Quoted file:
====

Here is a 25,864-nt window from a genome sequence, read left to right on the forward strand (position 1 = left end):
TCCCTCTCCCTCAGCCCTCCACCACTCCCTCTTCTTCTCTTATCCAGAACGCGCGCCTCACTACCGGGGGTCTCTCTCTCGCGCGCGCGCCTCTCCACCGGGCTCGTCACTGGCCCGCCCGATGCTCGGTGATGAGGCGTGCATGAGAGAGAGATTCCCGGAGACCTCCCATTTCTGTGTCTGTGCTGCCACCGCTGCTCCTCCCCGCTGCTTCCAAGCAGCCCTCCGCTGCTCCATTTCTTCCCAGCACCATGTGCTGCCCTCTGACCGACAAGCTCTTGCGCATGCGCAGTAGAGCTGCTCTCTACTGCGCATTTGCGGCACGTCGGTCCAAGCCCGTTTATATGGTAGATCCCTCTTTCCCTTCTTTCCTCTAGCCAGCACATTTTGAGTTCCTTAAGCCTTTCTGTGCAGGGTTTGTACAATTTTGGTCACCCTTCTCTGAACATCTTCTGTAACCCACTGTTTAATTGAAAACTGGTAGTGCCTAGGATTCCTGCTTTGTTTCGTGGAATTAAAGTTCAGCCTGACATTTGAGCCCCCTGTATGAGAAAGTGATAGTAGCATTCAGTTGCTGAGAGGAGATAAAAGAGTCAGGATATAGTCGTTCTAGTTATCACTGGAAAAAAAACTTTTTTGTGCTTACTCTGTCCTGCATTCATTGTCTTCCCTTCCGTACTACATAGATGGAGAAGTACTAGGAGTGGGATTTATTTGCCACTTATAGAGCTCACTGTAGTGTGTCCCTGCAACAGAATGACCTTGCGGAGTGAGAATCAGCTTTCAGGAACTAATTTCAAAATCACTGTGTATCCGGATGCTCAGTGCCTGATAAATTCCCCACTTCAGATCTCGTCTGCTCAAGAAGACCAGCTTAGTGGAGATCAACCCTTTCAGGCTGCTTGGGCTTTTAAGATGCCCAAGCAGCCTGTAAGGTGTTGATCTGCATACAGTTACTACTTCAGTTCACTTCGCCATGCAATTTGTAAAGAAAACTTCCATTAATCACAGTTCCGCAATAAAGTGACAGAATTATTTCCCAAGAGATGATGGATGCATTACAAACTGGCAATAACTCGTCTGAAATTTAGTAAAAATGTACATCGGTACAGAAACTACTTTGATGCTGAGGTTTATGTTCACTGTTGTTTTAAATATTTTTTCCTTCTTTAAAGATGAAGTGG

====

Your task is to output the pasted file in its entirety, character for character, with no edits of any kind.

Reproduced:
Here is a 25,864-nt window from a genome sequence, read left to right on the forward strand (position 1 = left end):
TCCCTCTCCCTCAGCCCTCCACCACTCCCTCTTCTTCTCTTATCCAGAACGCGCGCCTCACTACCGGGGGTCTCTCTCTCGCGCGCGCGCCTCTCCACCGGGCTCGTCACTGGCCCGCCCGATGCTCGGTGATGAGGCGTGCATGAGAGAGAGATTCCCGGAGACCTCCCATTTCTGTGTCTGTGCTGCCACCGCTGCTCCTCCCCGCTGCTTCCAAGCAGCCCTCCGCTGCTCCATTTCTTCCCAGCACCATGTGCTGCCCTCTGACCGACAAGCTCTTGCGCATGCGCAGTAGAGCTGCTCTCTACTGCGCATTTGCGGCACGTCGGTCCAAGCCCGTTTATATGGTAGATCCCTCTTTCCCTTCTTTCCTCTAGCCAGCACATTTTGAGTTCCTTAAGCCTTTCTGTGCAGGGTTTGTACAATTTTGGTCACCCTTCTCTGAACATCTTCTGTAACCCACTGTTTAATTGAAAACTGGTAGTGCCTAGGATTCCTGCTTTGTTTCGTGGAATTAAAGTTCAGCCTGACATTTGAGCCCCCTGTATGAGAAAGTGATAGTAGCATTCAGTTGCTGAGAGGAGATAAAAGAGTCAGGATATAGTCGTTCTAGTTATCACTGGAAAAAAAACTTTTTTGTGCTTACTCTGTCCTGCATTCATTGTCTTCCCTTCCGTACTACATAGATGGAGAAGTACTAGGAGTGGGATTTATTTGCCACTTATAGAGCTCACTGTAGTGTGTCCCTGCAACAGAATGACCTTGCGGAGTGAGAATCAGCTTTCAGGAACTAATTTCAAAATCACTGTGTATCCGGATGCTCAGTGCCTGATAAATTCCCCACTTCAGATCTCGTCTGCTCAAGAAGACCAGCTTAGTGGAGATCAACCCTTTCAGGCTGCTTGGGCTTTTAAGATGCCCAAGCAGCCTGTAAGGTGTTGATCTGCATACAGTTACTACTTCAGTTCACTTCGCCATGCAATTTGTAAAGAAAACTTCCATTAATCACAGTTCCGCAATAAAGTGACAGAATTATTTCCCAAGAGATGATGGATGCATTACAAACTGGCAATAACTCGTCTGAAATTTAGTAAAAATGTACATCGGTACAGAAACTACTTTGATGCTGAGGTTTATGTTCACTGTTGTTTTAAATATTTTTTCCTTCTTTAAAGATGAAGTGG